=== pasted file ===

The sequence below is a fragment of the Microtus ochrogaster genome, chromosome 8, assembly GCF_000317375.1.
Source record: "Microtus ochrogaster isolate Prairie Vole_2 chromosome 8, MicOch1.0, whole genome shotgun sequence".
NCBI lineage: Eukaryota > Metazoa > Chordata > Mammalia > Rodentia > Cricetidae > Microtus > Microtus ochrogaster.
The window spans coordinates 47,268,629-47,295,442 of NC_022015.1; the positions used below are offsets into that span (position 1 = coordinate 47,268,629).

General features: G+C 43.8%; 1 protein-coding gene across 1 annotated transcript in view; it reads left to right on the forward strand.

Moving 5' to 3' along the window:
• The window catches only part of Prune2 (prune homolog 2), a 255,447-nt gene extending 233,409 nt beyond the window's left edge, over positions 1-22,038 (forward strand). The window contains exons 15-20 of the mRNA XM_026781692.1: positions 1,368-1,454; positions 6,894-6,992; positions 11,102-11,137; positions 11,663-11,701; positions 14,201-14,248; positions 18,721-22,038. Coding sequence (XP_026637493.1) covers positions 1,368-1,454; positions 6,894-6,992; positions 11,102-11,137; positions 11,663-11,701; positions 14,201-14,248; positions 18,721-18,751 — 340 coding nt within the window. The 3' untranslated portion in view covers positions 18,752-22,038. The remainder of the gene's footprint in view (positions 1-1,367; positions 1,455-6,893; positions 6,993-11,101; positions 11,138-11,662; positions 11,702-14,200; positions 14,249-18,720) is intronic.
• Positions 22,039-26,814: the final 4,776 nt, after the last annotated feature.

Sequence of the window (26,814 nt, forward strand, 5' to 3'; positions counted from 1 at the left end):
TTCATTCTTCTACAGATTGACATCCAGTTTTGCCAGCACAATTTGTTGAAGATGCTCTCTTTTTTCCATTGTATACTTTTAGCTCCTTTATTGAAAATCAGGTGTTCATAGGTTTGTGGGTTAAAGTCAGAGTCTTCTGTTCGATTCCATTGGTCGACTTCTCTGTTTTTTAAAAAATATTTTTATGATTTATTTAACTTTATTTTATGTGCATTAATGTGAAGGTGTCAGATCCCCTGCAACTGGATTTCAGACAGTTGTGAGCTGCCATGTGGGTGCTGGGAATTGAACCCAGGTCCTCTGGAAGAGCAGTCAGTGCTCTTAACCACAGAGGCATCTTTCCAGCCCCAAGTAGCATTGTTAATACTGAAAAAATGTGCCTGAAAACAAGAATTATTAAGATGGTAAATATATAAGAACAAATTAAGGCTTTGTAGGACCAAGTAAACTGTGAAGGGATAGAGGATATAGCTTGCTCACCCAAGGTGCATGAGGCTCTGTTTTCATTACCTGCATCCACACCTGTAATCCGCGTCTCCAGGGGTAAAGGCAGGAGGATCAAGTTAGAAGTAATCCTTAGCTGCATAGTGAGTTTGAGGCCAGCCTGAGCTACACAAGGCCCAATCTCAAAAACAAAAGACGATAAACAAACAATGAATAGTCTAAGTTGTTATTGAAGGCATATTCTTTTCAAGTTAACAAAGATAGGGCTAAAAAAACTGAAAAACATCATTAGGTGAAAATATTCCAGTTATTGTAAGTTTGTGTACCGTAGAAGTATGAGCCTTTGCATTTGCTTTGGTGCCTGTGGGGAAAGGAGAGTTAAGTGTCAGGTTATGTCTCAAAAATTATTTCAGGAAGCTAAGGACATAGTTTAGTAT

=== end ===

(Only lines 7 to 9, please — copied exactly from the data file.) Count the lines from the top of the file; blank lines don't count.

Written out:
• The window catches only part of Prune2 (prune homolog 2), a 255,447-nt gene extending 233,409 nt beyond the window's left edge, over positions 1-22,038 (forward strand). The window contains exons 15-20 of the mRNA XM_026781692.1: positions 1,368-1,454; positions 6,894-6,992; positions 11,102-11,137; positions 11,663-11,701; positions 14,201-14,248; positions 18,721-22,038. Coding sequence (XP_026637493.1) covers positions 1,368-1,454; positions 6,894-6,992; positions 11,102-11,137; positions 11,663-11,701; positions 14,201-14,248; positions 18,721-18,751 — 340 coding nt within the window. The 3' untranslated portion in view covers positions 18,752-22,038. The remainder of the gene's footprint in view (positions 1-1,367; positions 1,455-6,893; positions 6,993-11,101; positions 11,138-11,662; positions 11,702-14,200; positions 14,249-18,720) is intronic.
• Positions 22,039-26,814: the final 4,776 nt, after the last annotated feature.

Sequence of the window (26,814 nt, forward strand, 5' to 3'; positions counted from 1 at the left end):